Pension reform: Who’ll blink?
High-stakes ‘chicken’ game may unfold for veto session
Several members of the Illinois General Assembly’s special pension reform committee told me last week that they believed a final proposal would emerge within the next week to 10 days.
The conference committee has been working on a solution to the state’s pension problems since June, after urgings by Gov. Pat Quinn to find a way around the spring legislative session’s pension reform gridlock.
For the past several weeks, the committee – made up of three Democrats and two Republicans from each chamber – has been working on “tweaks” to ideas they’ve discussed behind closed doors.
As I write this, there is no word on what the final proposal will look like, but there is real concern among Democrats I spoke with that the Republicans might decide not to go along.
While the Republicans appointed to the committee have strongly indicated they were committed to finding a solution, three of the four GOP members are running for higher office: state Sen. Bill Brady (governor), Rep. Jil Tracy (lieutenant governor) and Rep. Darlene Senger (Congress).
The Democrats fear that any strong objections from traditional Republican allies, particularly in big business, could spook those GOP members into opposition. And, as is usually the case with this sort of stuff, the chaos created by no solution could be far more politically beneficial to the Republicans in next year’s election than getting this monster off the table right now.
Despite their super-majority status, it’ll be impossible for the Democrats to pass a reform bill without significant Republican assistance. Democratic members are just too closely allied with union interests.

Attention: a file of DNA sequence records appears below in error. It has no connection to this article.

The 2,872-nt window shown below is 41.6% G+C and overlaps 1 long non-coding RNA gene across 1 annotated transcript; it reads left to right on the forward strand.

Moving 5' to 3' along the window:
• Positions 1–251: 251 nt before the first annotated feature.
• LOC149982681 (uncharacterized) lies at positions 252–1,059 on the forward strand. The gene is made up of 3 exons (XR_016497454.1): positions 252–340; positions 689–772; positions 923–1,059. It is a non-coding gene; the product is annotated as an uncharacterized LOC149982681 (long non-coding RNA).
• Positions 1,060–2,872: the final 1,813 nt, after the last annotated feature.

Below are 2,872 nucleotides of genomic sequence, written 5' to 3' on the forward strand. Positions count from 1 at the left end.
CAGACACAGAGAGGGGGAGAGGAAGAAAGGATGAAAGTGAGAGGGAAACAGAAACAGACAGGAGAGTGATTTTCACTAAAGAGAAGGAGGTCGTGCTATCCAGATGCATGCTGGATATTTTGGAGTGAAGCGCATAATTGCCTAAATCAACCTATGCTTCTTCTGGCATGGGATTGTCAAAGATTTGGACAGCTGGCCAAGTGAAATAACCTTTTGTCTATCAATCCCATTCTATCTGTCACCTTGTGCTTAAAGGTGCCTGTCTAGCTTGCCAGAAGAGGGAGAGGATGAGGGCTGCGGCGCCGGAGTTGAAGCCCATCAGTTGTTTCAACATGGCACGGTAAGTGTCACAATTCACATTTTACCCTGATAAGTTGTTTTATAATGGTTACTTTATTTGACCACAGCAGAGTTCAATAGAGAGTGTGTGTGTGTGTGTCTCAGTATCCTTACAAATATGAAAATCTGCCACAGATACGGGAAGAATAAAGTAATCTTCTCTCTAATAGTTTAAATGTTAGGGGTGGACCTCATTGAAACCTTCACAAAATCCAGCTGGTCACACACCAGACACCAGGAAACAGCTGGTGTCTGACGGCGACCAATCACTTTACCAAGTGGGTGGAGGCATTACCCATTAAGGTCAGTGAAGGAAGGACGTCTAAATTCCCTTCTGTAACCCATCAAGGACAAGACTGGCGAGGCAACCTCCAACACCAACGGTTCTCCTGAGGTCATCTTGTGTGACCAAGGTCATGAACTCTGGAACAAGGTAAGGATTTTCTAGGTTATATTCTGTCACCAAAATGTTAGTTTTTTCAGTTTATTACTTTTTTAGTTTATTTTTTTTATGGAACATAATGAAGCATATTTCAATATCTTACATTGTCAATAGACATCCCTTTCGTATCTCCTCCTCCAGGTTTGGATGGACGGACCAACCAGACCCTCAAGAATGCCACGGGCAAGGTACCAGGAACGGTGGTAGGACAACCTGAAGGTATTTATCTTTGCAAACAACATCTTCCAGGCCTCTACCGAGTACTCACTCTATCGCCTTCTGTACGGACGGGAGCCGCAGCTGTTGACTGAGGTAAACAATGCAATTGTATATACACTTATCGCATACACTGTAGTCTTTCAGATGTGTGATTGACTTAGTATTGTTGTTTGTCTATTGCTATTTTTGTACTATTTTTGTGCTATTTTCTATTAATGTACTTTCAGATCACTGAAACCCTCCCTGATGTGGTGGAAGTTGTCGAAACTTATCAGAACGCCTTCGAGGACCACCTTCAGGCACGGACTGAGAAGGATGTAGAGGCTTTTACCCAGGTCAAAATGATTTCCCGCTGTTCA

Plus, as long as there is no pension reform proposal for Chicago (and none are on the horizon), Mayor Rahm Emanuel has little to no incentive to lobby his Democratic members to pass a bill, and billions of dollars in budgetary reasons to very quietly oppose it until he gets what he wants.
In the House, a majority of Republicans sided with the public employee unions last spring when they voted against Speaker Michael Madigan’s pension reform bill. The bill passed with just two votes above the bare majority, so there are few to spare.
And while Madigan probably has some votes in his back pocket that he can bring out to cushion the roll call a little more (depending on what Emanuel does, of course), it’s doubtful that any of the House Republican “no” votes will flip to “yes” once the compromise is unveiled, which means that pretty much all of the Republicans in that chamber who voted for the business-backed Madigan bill in May will have to vote for the pension reform conference committee’s report when it gets a vote, likely during the veto session.
Aside from the politics, there are some legitimate concerns being raised by Republicans about what they know of the proposal so far. One big problem some have is that the savings assumptions are based on what they believe is a too low inflation rate projection.
Another concern is the back-loaded nature of the savings. About $94 billion of the $146 billion the bill is projected to save the state will occur between fiscal years 2045 and 2050. It’ll be tough to allow most of the income tax hike to expire in 2015 if more savings can’t be found up front.
The details leaked so far add up to a savings of $1.14 billion in fiscal year 2015, which is not nearly enough to ensure that crucial programs could be spared from the ax if most of the tax hike goes away.
And, make no mistake, that income tax hike expiration is the reason behind much of the public demands by business groups for cutting the pension benefits of state workers, teachers and university employees.
About the only recourse the Democrats will have to prevent this from getting out of hand is to threaten to run the Senate-passed, labor-backed reform bill opposed by business if Republicans refuse to go along with a compromise. Indeed, that possibility is already being floated.
So, we could end up with a high-stakes game of “chicken” next month.